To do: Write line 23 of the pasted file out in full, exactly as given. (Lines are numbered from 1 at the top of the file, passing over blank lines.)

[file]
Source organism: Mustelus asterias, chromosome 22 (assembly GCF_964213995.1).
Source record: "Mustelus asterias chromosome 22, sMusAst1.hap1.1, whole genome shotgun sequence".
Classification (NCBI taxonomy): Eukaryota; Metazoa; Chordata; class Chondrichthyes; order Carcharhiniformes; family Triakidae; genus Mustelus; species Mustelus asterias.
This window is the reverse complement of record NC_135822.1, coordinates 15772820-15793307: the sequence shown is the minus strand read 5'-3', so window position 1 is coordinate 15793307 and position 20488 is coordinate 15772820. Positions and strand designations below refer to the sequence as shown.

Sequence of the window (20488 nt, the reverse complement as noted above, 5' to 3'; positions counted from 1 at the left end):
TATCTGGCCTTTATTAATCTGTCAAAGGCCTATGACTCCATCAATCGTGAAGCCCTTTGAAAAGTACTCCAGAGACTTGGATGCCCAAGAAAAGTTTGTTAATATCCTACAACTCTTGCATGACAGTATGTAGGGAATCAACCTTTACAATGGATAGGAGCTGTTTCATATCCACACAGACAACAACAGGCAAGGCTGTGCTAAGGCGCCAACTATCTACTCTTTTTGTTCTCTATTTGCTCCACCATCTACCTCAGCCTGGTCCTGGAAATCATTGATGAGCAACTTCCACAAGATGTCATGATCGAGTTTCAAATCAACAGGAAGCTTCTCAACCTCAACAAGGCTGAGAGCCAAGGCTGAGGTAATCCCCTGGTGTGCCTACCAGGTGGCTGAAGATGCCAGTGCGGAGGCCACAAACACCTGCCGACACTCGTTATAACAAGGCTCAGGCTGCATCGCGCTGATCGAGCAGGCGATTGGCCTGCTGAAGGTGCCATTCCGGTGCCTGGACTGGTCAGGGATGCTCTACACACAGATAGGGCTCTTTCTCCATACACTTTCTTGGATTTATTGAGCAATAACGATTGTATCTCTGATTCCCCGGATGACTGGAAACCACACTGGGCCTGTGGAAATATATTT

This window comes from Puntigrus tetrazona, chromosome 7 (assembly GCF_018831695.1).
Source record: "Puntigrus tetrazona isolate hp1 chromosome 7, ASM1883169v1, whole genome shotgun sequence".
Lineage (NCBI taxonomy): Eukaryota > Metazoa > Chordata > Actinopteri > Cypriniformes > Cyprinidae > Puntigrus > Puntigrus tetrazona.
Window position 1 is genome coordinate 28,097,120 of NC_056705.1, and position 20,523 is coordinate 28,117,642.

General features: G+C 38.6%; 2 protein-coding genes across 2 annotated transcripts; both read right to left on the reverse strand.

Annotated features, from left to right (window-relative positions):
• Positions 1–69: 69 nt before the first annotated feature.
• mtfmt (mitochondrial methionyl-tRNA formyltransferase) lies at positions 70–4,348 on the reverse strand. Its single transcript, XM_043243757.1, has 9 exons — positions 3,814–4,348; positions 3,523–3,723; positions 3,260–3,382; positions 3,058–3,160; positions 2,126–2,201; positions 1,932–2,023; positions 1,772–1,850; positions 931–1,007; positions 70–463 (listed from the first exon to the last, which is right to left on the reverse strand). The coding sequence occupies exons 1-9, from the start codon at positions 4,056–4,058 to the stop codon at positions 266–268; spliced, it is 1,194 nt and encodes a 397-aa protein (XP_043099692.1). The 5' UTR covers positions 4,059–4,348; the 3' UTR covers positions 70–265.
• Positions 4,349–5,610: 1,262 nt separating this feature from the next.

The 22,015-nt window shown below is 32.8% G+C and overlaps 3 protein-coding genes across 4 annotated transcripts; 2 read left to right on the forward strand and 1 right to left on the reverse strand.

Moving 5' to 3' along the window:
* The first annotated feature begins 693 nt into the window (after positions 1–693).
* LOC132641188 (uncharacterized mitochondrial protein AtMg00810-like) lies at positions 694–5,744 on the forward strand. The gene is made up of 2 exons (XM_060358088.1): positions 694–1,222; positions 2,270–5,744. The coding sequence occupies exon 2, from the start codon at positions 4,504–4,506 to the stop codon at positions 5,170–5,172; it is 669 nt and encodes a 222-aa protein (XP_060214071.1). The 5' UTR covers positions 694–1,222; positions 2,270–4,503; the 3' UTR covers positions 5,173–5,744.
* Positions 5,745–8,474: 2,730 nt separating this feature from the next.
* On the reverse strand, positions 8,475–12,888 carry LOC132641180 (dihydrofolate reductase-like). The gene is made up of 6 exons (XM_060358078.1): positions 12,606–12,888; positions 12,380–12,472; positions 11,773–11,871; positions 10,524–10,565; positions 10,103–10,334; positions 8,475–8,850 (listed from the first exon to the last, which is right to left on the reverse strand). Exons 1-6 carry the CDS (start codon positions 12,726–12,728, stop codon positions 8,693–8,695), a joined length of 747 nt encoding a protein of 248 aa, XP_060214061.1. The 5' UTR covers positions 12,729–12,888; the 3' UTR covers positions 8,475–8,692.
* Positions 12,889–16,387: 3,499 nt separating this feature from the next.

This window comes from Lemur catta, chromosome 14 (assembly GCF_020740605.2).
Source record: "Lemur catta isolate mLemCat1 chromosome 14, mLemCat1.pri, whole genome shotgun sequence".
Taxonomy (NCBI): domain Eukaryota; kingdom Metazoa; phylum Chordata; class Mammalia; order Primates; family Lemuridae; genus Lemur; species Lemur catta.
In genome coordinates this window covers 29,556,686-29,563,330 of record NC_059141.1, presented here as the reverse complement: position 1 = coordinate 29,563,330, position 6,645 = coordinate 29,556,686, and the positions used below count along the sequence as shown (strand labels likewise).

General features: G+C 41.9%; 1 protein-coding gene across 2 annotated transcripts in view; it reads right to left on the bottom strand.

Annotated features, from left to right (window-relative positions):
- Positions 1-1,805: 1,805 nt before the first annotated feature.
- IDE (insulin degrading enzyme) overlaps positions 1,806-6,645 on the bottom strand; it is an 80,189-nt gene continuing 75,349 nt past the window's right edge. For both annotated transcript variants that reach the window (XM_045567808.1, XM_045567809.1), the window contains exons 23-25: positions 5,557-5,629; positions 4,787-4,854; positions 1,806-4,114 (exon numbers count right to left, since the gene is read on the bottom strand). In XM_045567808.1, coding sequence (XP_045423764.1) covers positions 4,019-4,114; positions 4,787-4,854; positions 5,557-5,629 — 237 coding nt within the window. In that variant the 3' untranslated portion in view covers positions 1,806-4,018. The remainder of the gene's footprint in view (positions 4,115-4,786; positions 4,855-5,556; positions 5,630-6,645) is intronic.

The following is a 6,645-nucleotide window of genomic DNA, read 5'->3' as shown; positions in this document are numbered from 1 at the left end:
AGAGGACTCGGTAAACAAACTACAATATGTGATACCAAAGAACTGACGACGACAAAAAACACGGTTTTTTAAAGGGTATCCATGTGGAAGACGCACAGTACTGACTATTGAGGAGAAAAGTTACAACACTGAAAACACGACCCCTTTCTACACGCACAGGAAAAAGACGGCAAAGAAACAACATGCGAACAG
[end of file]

This window comes from Lemur catta, chromosome 14 (assembly GCF_020740605.2).